‘The Penny Black’ Review

By: Amanda Guarragi

We all love trying to figure out mysteries. They’re almost like separate puzzle pieces and you’re trying to assemble them to complete the journey. Whether the mystery is in a novel, on the news, or on-screen, it is a brain exercise without meaning to be. The Penny Black is a non-fiction investigative thriller that takes us on a journey with Will, the estranged son of a con-man, who agrees to safeguard a mysterious million-dollar stamp collection for his unknowable Russian neighbor. After the neighbor vanishes without a trace, Will searches for the collection’s true owner, confronting his fear and integrity head-on. But when some of the stamps suddenly disappear, the filmmakers are forced to reexamine Will’s capacity for honesty.

This documentary is structured pretty well because of the set-up at the beginning. There’s an introduction to Will, his past and this interesting story that he is about to tell us. There’s a very nice integration of home footage and Will in his home present day. Director Joe Saunders does a great job capturing Will’s mind, while he processes his answers for the camera and tells him what he wants to hear. It’s interesting to objectively watch Will go through all these motions, while trying to piece the puzzle together with him. The audience is just as confused as Will throughout this whole process. Normally, people don’t think of stamps as anything valuable, so to shed light on that side of it in this way was smart.

At first, the connection to his father was a bit disjointed but then as Saunders pushed in exploring Will’s past, it all clicked. Psychologically, the connection to this Russian man, trusting him with his stamp collection and sharing other valuable information was important to Will because his father never did that with him. In a way, he could be seen as a paternal figure for Will and that is why the attachment is there. The way this documentary unfolds, especially in regards to how Will’s mind and past is exposed made for such a good watch.

The Penny Black pulls the viewer into the story and Will’s world so effortlessly. The structure of this documentary and the laidback direction from Saunders allows the viewer to take the reigns in questioning everything about the feature. Towards the end of the documentary, the suspense of tracking this gentlemen down is definitely felt. The ending is powerful and the conversation had about honesty was interesting to include, considering everything that happened. Saunders also played with the camera as best he could, capturing important moments at different angles.

Hot Docs 2021: ‘It Is Not Over Yet’ Review


By: Amanda Guarragi

It Is Not Over Yet is an in-depth, emotional journey into the day-to-day rhythm of a controversial nursing home for people with dementia in Denmark. There are many stories that come out of nursing homes that aren’t always positive. There have been very traumatic stories surrounding the treatment of the elderly, especially those suffering from dementia. The documentary highlights, the founding nurse of Dagmarsminde, May Bjerre Eiby, who has no interest in specific dementia diagnoses or medicine. Since neither improves the quality of life for her 11 residents.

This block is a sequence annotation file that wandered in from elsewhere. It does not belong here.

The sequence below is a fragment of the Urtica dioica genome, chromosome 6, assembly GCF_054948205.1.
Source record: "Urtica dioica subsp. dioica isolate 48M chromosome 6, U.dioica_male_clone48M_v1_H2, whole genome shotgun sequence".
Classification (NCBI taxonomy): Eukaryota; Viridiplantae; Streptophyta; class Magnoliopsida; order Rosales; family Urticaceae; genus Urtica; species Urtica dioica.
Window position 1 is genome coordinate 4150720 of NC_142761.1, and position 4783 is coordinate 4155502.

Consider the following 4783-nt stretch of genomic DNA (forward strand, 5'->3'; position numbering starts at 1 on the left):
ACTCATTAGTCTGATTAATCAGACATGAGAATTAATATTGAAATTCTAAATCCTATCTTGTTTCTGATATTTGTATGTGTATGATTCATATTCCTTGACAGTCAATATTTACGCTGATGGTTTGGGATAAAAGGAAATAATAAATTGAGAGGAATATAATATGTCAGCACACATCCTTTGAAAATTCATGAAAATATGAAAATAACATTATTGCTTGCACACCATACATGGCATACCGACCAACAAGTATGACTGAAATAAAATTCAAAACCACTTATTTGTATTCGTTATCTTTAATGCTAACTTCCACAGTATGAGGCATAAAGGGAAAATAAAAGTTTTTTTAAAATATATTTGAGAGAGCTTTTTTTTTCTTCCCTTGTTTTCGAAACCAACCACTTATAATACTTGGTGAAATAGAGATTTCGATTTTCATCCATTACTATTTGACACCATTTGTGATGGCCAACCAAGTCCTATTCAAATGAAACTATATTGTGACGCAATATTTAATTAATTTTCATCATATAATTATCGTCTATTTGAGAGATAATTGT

As someone who has seen dementia first-hand, this documentary made me extremely emotional. To just see a different approach for treating this illness was moving. My own grandmother went through so much in the nursing home and it is truly heartbreaking to leave a loved one in there. It is a tough pill to swallow because of the negativity surrounding the nurses who work in those facilities. Recently, it has been uncovered that the long-term care homes in my local area have been violent with patients, or they even just let them go without assisting them. They have never had full time care, or even proper care, for that matter.

What nurse Eiby enforces to her residents, is a treatment inspired by methods introduced by Florence Nightingale 150 years ago, as well as Danish philosopher Løgstrup. It is called ‘Compassion Treatment’, as Eiby calls it. It prioritizes hugs, touch, humour, nature, and the joy of being a part of a community. It was just such a refreshing take on the approach in helping elderly people suffering from dementia. After suffering the painful loss of her own father, due to neglect at a nursing home, Eiby is determined to inspire complete change in the way people with dementia are treated in the healthcare system.

It Is Not Over Yet is a very intimate, beautiful and informative documentary on how to approach helping those suffering from dementia. It is a necessary watch that can hopefully bring some change in order for the residents and their family members to feel safe leaving their loved ones in a nursing home. Eiby’s approach is something that should be studied and adapted in order for people to understand what dementia is and how it can be treated without medicine or any form of frustration towards the elderly during their time of need.


Hot Docs 2021: ‘Lady Buds’ Review


By: Amanda Guarragi

Feature documentary, ‘Lady Buds’ follows the widely praised 2016 decision to legalize cannabis in California. And because women are so amazing, there are six women who emerge from the shadows to enter this new commercial industry. These women become farmers and entrepreneurs as they navigate the new legislation put in place. The women who have shaped the foundations of this industry for decades, find themselves struggling for a piece of this industry in a market that they helped create. The documentary does address many issues in regards to the cannabis industry. Highlighting advocates for the war on drugs and the racial injustice that marginalized communities still face today.